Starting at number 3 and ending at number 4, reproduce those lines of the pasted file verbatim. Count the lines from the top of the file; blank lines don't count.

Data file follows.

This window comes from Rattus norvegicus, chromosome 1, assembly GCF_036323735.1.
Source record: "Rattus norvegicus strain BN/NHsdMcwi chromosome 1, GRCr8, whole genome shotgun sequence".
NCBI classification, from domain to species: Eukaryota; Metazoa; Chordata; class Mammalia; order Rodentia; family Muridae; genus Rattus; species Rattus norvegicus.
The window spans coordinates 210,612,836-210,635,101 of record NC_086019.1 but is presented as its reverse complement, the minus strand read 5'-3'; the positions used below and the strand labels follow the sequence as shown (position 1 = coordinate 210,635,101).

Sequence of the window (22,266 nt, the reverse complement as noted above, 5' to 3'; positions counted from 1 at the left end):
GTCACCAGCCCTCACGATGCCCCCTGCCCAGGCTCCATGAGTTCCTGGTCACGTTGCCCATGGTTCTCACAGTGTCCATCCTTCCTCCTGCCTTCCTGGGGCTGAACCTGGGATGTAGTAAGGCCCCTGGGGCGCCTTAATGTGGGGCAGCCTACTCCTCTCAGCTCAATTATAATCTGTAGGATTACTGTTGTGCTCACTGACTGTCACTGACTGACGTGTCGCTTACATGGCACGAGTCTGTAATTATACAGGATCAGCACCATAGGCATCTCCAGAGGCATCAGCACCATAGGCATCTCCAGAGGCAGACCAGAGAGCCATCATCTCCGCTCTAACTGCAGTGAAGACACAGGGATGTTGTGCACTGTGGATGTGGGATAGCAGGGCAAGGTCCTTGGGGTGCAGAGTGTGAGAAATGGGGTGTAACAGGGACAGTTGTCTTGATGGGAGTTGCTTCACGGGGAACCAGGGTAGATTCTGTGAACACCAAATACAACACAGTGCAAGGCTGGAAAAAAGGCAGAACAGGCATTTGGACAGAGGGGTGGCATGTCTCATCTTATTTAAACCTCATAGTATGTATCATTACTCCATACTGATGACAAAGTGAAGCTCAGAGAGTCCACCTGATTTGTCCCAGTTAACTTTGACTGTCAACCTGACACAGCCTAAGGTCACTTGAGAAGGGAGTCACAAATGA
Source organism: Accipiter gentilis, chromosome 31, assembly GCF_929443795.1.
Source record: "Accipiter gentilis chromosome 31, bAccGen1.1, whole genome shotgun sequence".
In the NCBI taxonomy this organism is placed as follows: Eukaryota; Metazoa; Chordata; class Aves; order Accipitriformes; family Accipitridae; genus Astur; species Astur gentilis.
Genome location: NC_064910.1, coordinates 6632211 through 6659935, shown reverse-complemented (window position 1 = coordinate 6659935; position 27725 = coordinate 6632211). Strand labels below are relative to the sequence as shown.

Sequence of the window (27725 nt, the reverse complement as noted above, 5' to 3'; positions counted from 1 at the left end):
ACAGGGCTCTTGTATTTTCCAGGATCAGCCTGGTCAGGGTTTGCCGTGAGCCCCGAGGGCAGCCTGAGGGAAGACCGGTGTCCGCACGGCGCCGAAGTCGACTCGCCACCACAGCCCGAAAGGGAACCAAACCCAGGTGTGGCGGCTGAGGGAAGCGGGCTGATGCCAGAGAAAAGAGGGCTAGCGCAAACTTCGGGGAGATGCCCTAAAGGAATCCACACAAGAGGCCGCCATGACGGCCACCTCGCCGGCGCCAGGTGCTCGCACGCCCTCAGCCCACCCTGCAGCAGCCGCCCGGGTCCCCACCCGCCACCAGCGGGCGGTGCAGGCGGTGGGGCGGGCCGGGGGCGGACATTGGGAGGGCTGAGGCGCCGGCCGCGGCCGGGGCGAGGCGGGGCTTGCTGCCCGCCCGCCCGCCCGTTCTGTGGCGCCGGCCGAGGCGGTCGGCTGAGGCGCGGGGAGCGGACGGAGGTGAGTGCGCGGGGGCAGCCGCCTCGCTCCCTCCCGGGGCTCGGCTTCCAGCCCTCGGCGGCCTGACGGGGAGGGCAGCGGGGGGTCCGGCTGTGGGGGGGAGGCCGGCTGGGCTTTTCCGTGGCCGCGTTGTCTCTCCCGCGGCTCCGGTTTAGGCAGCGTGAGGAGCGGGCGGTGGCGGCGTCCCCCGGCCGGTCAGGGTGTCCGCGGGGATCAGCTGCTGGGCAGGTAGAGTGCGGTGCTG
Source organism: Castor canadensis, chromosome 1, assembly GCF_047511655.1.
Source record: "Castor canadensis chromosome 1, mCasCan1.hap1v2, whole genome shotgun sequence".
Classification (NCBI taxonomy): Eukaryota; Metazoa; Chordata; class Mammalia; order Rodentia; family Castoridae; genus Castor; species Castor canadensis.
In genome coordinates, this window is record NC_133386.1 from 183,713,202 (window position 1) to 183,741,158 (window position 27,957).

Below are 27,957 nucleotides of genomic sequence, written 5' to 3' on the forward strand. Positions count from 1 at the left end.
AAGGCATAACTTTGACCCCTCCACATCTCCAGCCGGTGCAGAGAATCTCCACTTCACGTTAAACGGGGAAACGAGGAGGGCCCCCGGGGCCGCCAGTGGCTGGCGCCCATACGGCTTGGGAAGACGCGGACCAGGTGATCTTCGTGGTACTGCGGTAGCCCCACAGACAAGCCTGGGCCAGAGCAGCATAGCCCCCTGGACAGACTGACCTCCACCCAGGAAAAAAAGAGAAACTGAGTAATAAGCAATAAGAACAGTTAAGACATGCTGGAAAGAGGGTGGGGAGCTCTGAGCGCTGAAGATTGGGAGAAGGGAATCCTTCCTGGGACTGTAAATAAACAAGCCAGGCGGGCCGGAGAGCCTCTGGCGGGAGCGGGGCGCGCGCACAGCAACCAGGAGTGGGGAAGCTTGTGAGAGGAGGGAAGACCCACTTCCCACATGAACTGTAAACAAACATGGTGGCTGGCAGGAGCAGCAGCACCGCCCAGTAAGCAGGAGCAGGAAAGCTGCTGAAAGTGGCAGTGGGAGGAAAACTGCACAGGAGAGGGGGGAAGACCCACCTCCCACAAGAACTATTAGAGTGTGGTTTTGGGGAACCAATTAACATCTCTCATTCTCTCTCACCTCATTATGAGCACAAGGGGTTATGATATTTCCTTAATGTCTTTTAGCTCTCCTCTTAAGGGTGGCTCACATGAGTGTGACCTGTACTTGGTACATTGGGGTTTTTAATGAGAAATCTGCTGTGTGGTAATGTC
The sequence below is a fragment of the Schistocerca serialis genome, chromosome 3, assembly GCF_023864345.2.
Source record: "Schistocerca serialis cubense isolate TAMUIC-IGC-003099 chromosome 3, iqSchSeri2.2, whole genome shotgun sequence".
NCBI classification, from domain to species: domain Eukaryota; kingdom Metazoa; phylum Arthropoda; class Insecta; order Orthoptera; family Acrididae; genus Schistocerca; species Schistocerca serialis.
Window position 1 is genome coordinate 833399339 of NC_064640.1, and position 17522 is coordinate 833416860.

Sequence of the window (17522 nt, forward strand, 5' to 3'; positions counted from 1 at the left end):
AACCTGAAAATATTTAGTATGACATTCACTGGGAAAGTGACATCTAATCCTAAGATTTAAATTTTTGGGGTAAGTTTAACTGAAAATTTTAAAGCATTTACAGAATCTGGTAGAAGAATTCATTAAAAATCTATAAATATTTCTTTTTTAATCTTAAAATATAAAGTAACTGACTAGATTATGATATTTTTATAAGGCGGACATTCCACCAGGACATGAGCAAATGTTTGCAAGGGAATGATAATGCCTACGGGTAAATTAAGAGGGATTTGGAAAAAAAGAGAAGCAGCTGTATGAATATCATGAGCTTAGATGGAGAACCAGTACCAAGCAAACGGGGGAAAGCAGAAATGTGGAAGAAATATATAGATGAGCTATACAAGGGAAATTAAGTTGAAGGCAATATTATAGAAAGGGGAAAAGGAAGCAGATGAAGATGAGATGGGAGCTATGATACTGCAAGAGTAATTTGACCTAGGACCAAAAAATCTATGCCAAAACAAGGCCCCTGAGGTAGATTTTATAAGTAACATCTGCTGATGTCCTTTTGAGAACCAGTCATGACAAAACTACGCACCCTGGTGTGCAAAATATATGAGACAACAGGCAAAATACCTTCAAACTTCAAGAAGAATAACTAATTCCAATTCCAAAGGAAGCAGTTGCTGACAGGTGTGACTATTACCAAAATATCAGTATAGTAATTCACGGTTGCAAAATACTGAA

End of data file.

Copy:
NCBI classification, from domain to species: Eukaryota; Metazoa; Chordata; class Mammalia; order Rodentia; family Muridae; genus Rattus; species Rattus norvegicus.
The window spans coordinates 210,612,836-210,635,101 of record NC_086019.1 but is presented as its reverse complement, the minus strand read 5'-3'; the positions used below and the strand labels follow the sequence as shown (position 1 = coordinate 210,635,101).